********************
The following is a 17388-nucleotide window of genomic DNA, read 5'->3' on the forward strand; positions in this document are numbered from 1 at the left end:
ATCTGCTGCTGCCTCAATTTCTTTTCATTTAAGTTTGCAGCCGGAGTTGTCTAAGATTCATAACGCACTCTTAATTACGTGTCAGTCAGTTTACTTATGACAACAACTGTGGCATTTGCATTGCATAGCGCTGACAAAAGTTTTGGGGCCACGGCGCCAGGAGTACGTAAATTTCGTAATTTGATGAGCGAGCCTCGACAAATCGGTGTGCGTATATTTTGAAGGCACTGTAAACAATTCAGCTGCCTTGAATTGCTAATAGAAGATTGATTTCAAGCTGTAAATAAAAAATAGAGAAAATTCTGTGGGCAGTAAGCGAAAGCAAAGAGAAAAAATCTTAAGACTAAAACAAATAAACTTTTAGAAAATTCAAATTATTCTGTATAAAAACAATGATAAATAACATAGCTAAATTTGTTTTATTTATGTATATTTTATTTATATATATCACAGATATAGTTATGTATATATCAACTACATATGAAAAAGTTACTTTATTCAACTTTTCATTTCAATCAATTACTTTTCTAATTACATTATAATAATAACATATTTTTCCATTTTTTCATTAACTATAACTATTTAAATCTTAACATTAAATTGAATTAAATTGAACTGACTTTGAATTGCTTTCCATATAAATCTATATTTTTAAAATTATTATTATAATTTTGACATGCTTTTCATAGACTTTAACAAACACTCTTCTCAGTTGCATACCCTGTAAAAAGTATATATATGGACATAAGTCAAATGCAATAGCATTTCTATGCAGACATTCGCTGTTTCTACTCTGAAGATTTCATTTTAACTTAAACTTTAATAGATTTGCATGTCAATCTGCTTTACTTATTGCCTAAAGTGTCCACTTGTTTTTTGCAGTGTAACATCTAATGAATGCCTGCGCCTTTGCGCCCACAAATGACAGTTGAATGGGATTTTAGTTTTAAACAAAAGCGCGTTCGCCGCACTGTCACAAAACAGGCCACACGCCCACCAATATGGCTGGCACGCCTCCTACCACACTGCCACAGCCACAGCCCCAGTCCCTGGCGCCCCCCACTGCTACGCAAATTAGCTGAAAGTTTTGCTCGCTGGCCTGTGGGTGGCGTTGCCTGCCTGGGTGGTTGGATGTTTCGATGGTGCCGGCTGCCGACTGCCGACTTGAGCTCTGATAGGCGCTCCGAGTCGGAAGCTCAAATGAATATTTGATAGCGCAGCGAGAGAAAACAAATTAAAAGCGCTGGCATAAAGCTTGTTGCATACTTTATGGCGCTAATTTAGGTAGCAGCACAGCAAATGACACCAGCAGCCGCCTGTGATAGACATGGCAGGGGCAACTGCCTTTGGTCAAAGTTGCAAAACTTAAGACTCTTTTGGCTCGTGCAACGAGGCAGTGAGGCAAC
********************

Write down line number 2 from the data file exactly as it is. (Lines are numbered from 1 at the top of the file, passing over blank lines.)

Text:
ATCTGCTGCTGCCTCAATTTCTTTTCATTTAAGTTTGCAGCCGGAGTTGTCTAAGATTCATAACGCACTCTTAATTACGTGTCAGTCAGTTTACTTATGACAACAACTGTGGCATTTGCATTGCATAGCGCTGACAAAAGTTTTGGGGCCACGGCGCCAGGAGTACGTAAATTTCGTAATTTGATGAGCGAGCCTCGACAAATCGGTGTGCGTATATTTTGAAGGCACTGTAAACAATTCAGCTGCCTTGAATTGCTAATAGAAGATTGATTTCAAGCTGTAAATAAAAAATAGAGAAAATTCTGTGGGCAGTAAGCGAAAGCAAAGAGAAAAAATCTTAAGACTAAAACAAATAAACTTTTAGAAAATTCAAATTATTCTGTATAAAAACAATGATAAATAACATAGCTAAATTTGTTTTATTTATGTATATTTTATTTATATATATCACAGATATAGTTATGTATATATCAACTACATATGAAAAAGTTACTTTATTCAACTTTTCATTTCAATCAATTACTTTTCTAATTACATTATAATAATAACATATTTTTCCATTTTTTCATTAACTATAACTATTTAAATCTTAACATTAAATTGAATTAAATTGAACTGACTTTGAATTGCTTTCCATATAAATCTATATTTTTAAAATTATTATTATAATTTTGACATGCTTTTCATAGACTTTAACAAACACTCTTCTCAGTTGCATACCCTGTAAAAAGTATATATATGGACATAAGTCAAATGCAATAGCATTTCTATGCAGACATTCGCTGTTTCTACTCTGAAGATTTCATTTTAACTTAAACTTTAATAGATTTGCATGTCAATCTGCTTTACTTATTGCCTAAAGTGTCCACTTGTTTTTTGCAGTGTAACATCTAATGAATGCCTGCGCCTTTGCGCCCACAAATGACAGTTGAATGGGATTTTAGTTTTAAACAAAAGCGCGTTCGCCGCACTGTCACAAAACAGGCCACACGCCCACCAATATGGCTGGCACGCCTCCTACCACACTGCCACAGCCACAGCCCCAGTCCCTGGCGCCCCCCACTGCTACGCAAATTAGCTGAAAGTTTTGCTCGCTGGCCTGTGGGTGGCGTTGCCTGCCTGGGTGGTTGGATGTTTCGATGGTGCCGGCTGCCGACTGCCGACTTGAGCTCTGATAGGCGCTCCGAGTCGGAAGCTCAAATGAATATTTGATAGCGCAGCGAGAGAAAACAAATTAAAAGCGCTGGCATAAAGCTTGTTGCATACTTTATGGCGCTAATTTAGGTAGCAGCACAGCAAATGACACCAGCAGCCGCCTGTGATAGACATGGCAGGGGCAACTGCCTTTGGTCAAAGTTGCAAAACTTAAGACTCTTTTGGCTCGTGCAACGAGGCAGTGAGGCAAC